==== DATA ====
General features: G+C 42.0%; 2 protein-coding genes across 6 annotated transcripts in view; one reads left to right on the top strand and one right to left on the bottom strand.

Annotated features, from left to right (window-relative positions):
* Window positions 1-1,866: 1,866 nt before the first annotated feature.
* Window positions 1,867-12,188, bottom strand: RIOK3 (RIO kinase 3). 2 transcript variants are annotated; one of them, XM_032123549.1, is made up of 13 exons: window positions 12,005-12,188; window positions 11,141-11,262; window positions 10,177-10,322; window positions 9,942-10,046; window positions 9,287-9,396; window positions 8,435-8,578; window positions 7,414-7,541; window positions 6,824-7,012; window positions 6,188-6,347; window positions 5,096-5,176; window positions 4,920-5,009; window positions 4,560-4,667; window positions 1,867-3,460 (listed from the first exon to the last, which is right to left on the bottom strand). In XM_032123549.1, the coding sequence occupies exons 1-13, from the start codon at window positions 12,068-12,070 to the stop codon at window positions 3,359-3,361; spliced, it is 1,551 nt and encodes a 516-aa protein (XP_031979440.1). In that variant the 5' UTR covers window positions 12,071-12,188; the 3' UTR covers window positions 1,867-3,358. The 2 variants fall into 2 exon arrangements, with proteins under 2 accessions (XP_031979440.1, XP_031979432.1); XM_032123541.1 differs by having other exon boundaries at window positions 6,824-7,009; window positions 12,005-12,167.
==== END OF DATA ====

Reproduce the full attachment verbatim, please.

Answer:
General features: G+C 42.0%; 2 protein-coding genes across 6 annotated transcripts in view; one reads left to right on the top strand and one right to left on the bottom strand.

Annotated features, from left to right (window-relative positions):
* Window positions 1-1,866: 1,866 nt before the first annotated feature.
* Window positions 1,867-12,188, bottom strand: RIOK3 (RIO kinase 3). 2 transcript variants are annotated; one of them, XM_032123549.1, is made up of 13 exons: window positions 12,005-12,188; window positions 11,141-11,262; window positions 10,177-10,322; window positions 9,942-10,046; window positions 9,287-9,396; window positions 8,435-8,578; window positions 7,414-7,541; window positions 6,824-7,012; window positions 6,188-6,347; window positions 5,096-5,176; window positions 4,920-5,009; window positions 4,560-4,667; window positions 1,867-3,460 (listed from the first exon to the last, which is right to left on the bottom strand). In XM_032123549.1, the coding sequence occupies exons 1-13, from the start codon at window positions 12,068-12,070 to the stop codon at window positions 3,359-3,361; spliced, it is 1,551 nt and encodes a 516-aa protein (XP_031979440.1). In that variant the 5' UTR covers window positions 12,071-12,188; the 3' UTR covers window positions 1,867-3,358. The 2 variants fall into 2 exon arrangements, with proteins under 2 accessions (XP_031979440.1, XP_031979432.1); XM_032123541.1 differs by having other exon boundaries at window positions 6,824-7,009; window positions 12,005-12,167.